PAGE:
In human beings, the visible spectrum of light falls between red and violet, with infra-red and ultra-violet lying just beyond these two extremes. When we see the colour purple, what our eyes are actually taking in is the highest possible frequency of light that the human eye can perceive. Legacy Machine No.2 also lies at the highest end of its horological spectrum. When it was first presented in 2013, it was one of the most forward-looking expressions of traditional mechanical watchmaking in the market. Even today, LM2 still occupies the end-zone of innovative horology, and a new version, presented with a purple dial of arresting visual depth, embodies this position.
Back in white gold, the material of one of its launch editions, LM2 frames its hypnotic engine in a case that is discreet yet precious. Following the sleeker balance bridges of the redesigned LM2 Titanium, the LM2 White Gold Purple offers a more elegant take on the original industrial aesthetic of the first LM2. The sunray-finished dial plate is given its purple hue via the process of chemical vapour deposition (CVD), which evenly coats the dial surface and gives it a multi-faceted colouration under different angles of light — ranging from a deep violet to an almost electric shade of plasma purple.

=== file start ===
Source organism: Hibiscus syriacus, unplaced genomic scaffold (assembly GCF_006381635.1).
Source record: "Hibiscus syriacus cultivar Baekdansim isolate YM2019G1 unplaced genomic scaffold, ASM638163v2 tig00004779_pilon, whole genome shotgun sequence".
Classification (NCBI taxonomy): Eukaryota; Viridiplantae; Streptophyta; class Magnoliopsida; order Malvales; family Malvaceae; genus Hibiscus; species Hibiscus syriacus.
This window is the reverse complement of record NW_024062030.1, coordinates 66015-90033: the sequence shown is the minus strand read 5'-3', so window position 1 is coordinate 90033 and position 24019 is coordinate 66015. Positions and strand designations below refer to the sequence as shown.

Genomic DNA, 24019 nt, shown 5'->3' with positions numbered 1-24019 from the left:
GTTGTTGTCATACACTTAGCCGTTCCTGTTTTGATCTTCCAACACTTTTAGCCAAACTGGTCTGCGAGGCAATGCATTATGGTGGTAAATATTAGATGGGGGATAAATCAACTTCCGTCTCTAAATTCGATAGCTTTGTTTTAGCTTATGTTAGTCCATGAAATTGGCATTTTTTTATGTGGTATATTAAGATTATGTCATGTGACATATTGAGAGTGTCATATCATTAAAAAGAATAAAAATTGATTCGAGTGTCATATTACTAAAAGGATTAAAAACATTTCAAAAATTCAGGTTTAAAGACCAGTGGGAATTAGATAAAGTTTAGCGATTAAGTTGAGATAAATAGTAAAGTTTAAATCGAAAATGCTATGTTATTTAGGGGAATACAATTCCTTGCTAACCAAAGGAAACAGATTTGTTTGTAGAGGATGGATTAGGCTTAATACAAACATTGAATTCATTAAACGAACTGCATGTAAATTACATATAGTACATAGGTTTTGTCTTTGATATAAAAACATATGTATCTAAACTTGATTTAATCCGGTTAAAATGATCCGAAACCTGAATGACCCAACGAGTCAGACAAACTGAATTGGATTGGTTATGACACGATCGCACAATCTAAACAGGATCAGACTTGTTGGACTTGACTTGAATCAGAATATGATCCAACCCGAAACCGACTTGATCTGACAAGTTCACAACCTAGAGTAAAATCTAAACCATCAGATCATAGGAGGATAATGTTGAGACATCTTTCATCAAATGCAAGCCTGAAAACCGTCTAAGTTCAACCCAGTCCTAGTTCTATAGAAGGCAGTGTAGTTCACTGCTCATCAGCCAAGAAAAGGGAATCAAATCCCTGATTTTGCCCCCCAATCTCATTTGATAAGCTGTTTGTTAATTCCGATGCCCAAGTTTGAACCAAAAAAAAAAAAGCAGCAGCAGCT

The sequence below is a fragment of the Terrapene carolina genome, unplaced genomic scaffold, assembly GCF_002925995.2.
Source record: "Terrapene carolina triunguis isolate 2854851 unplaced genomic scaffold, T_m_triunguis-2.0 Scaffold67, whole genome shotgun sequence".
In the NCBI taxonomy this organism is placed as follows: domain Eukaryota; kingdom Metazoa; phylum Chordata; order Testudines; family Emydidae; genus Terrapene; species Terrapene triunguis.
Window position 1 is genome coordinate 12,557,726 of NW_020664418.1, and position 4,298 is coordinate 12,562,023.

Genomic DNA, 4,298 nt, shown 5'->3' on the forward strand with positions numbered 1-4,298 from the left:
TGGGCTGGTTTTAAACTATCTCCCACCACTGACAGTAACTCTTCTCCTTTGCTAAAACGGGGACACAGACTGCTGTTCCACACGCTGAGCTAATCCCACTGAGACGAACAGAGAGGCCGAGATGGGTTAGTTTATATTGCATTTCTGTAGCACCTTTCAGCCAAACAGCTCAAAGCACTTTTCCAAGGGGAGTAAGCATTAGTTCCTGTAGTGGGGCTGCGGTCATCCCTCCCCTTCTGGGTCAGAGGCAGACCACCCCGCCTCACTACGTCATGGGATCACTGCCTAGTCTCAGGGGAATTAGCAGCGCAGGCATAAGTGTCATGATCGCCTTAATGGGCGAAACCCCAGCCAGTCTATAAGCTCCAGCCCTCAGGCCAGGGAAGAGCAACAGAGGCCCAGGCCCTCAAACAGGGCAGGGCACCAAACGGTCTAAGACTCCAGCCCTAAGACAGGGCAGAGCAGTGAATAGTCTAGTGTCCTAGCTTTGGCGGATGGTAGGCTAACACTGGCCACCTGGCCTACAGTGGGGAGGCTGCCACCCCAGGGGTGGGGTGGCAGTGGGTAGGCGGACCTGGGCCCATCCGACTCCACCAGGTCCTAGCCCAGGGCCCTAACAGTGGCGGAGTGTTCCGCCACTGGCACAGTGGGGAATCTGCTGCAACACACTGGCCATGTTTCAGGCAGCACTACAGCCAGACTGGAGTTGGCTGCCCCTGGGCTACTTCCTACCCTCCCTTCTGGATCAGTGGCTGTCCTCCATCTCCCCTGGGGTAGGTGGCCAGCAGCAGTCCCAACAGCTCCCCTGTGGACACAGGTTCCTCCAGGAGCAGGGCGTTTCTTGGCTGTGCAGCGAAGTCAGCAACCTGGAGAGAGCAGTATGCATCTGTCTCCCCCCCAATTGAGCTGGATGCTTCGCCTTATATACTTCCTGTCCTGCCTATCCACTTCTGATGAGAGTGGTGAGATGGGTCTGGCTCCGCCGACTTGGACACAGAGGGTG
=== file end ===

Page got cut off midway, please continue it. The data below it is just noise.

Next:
Legacy Machines are wondrous reinterpretations of significant horological inventions by the greatest watchmakers in history. So the contemporary look endowed by the otherworldly appearance of Legacy Machine No.2’s dual flying balances, suspended high above the dial from four gracefully arcing arms, may at first appear paradoxical. But make no mistake; LM2 is a timepiece tracing its lineage back over 250 years to three of the greatest watchmakers who ever lived: Abraham-Louis Breguet (1747– 1823), Ferdinand Berthoud (1727– 1807) and Antide Janvier (1751– 1835).